Monday, August 22, 2016
[“Let Inga Tell You,” La Jolla Light, published August 24, 2016] ©2016
The oil portrait that my father commissioned of me in July, 1966 when I was 18 had been embalmed in bubble wrap for more than four decades in the back of a closet, the downside of my not having moved in 43 years. But when I realized last month that it was the 50th anniversary of this work, I decided it was time to either hang it, dump it, or inflict it on the kids.
The question as I unwrapped it was: would I still dislike it as much I had when I first saw it? The last time this thing had seen light was when the Navy movers packed it up in our house in Denver in 1973.
The verdict: still couldn’t bear to hang it. It’s not as though it wasn’t a good likeness of me at the time. I was incredibly slender, the result of having, against all advice, consumed a glass of local tap water when Olof and I first arrived in Brazil for our senior year of high school as exchange students. (Instant 30 pound weight loss. Eat your heart out, Hydroxycut!) Unlike now where my cheekbones are hidden under years of food felonies, my cheekbones were my most prominent feature then, and my eyes in my much thinner face really looked that large.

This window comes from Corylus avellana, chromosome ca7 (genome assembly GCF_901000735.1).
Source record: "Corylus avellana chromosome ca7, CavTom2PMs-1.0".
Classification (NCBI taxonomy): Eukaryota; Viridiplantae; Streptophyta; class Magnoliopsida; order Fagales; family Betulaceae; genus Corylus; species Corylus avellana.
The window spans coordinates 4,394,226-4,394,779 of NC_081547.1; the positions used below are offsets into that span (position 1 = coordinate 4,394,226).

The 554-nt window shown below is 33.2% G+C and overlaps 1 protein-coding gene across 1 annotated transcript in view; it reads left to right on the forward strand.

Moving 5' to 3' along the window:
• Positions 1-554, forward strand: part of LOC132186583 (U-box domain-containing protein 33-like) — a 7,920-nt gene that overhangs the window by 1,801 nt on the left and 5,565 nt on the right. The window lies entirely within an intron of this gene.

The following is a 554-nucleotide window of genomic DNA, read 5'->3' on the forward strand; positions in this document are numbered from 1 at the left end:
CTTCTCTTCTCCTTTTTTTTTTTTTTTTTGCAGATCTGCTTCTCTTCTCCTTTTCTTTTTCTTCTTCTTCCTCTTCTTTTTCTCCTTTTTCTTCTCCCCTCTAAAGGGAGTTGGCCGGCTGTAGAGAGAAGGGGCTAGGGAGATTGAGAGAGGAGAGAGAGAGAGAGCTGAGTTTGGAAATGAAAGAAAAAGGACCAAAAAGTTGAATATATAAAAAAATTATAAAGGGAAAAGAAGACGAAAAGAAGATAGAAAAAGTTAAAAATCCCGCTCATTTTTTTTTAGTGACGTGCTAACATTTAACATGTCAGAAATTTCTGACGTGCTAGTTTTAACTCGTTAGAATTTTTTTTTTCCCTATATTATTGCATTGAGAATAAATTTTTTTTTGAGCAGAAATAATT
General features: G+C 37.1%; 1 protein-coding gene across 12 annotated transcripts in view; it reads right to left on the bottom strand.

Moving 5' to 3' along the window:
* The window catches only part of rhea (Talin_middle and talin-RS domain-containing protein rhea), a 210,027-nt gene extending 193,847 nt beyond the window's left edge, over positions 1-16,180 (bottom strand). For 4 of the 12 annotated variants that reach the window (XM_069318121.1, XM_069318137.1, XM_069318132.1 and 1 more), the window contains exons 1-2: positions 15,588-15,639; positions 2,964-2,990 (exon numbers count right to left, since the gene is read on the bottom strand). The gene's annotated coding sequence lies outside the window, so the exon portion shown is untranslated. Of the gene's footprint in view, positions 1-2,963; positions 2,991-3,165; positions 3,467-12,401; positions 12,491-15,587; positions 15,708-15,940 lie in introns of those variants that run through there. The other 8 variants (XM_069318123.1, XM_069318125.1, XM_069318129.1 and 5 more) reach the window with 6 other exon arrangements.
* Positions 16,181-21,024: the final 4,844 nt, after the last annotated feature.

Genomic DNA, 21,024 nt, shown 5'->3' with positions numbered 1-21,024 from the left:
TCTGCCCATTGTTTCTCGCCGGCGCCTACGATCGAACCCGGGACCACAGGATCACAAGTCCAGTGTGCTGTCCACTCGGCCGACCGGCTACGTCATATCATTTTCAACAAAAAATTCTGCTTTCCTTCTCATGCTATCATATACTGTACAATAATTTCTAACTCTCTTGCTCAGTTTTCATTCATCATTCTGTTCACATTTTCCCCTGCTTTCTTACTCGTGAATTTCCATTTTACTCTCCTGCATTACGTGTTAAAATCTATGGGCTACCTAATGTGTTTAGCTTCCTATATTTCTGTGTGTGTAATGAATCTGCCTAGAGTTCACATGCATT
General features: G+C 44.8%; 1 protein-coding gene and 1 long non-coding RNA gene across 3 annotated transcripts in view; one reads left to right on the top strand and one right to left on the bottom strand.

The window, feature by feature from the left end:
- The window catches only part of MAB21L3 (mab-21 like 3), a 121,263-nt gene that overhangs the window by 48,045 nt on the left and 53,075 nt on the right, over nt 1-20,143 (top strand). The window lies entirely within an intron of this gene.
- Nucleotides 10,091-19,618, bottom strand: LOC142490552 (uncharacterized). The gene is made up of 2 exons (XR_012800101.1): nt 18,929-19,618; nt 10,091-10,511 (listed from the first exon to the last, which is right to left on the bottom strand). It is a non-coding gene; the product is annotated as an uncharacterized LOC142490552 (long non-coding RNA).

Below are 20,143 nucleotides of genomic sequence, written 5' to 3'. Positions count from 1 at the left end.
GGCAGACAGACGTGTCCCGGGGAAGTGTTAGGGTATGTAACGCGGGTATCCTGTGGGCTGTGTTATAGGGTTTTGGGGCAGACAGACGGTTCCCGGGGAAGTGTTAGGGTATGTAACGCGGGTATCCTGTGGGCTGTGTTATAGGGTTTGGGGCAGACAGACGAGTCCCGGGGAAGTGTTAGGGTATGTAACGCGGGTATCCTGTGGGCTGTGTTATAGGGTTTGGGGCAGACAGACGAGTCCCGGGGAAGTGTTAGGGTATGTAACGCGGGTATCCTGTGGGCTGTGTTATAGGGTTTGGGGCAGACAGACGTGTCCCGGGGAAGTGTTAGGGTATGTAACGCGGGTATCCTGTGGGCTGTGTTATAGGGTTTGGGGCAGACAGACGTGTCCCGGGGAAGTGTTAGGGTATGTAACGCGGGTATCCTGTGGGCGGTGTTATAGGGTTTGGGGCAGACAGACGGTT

It was the expression that I hated.
I showed the portrait to Olof who, of course, knew me at that age. “Wow,” he commented, “somebody looks a little grumpy.” I would have said “sullen” myself. I’ve always been a smiler and I’m sorry the artist insisted on a more somber pose, as he also did in the portraits my father commissioned of my sister and mother. We all three look like we’re having a really, really bad day.
Not to disparage the artist, but I’m kind of wondering if he just wasn’t very good at painting teeth.
In a moment of diabolical genius, I decided I would wrap the portrait up and bestow it on my six-year-old granddaughter for Christmas. I would emphasize what a precious heirloom it was and how honored I was for her to have it. Marketing is everything.
Or not. Was it worth compromising my excellent relationship with my wonderful daughter-in-law? She would not be happy to have this opus unloaded on her.
I finally decided to take a picture of the portrait and send it to both sons, commenting that I was probably going to throw it out. To my surprise, both quickly responded that it should be saved as a family heirloom.
Please note, however, that neither of them offered to take possession of it.
So what exactly do you do with a portrait that you don’t like and nobody wants?
One of my objections to the portrait was that it looked a tad caricature-y, a trait my older son Rory picked up on also: “It almost looks like those big-eyed waifs from the 60's. Please don’t give this away. It’s a family heirloom. Personally, I don’t want it. But how about a T-shirt version for Christmas?”
My younger son Henry had a different slant: “Obviously, you cannot throw it away. It is something you have to inflict on our kids by passing it down!”